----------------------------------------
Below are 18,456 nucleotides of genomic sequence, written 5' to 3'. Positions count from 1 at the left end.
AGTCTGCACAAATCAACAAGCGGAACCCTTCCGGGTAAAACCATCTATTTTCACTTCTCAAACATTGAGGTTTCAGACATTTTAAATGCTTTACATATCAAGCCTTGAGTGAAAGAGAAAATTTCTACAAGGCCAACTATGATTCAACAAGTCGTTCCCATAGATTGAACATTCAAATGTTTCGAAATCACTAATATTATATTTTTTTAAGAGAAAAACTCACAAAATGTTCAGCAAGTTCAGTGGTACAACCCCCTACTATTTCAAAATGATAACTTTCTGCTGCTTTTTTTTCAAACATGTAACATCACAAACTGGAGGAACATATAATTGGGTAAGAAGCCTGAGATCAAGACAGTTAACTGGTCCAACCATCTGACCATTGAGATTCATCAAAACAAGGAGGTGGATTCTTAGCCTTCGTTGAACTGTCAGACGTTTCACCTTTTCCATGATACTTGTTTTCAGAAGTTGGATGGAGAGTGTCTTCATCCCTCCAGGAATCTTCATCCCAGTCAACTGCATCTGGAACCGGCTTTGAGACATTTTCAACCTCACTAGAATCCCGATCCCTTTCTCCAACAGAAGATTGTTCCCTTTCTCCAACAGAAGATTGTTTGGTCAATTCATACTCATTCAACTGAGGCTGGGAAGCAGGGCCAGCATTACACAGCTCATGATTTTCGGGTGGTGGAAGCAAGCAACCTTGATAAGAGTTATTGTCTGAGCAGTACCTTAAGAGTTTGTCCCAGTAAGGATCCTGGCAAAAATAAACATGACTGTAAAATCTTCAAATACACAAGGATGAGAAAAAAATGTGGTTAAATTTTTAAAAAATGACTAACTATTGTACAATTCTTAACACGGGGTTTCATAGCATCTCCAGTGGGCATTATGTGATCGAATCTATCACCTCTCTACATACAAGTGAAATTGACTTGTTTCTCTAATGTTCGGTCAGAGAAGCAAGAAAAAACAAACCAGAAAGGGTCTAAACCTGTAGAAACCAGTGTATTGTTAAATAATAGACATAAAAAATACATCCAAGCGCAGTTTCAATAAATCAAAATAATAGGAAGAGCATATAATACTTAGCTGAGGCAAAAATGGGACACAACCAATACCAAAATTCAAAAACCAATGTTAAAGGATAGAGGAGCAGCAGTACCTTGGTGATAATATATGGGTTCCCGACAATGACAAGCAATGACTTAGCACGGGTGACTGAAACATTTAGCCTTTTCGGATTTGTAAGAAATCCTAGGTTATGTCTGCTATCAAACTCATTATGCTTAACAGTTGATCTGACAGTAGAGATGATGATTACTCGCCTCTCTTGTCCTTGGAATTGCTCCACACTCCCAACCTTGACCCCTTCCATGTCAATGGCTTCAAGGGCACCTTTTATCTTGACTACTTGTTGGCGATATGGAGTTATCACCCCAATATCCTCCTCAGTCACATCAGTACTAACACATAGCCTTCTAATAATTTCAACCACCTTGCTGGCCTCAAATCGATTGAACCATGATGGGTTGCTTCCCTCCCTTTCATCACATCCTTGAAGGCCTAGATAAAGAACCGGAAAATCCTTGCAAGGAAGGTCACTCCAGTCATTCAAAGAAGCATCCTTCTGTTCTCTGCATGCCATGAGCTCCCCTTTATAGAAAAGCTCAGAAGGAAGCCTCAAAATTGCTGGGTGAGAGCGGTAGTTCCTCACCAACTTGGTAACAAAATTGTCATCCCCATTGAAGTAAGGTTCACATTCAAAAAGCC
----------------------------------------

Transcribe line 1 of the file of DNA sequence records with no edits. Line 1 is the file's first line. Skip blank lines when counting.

Below are 18,456 nucleotides of genomic sequence, written 5' to 3'. Positions count from 1 at the left end.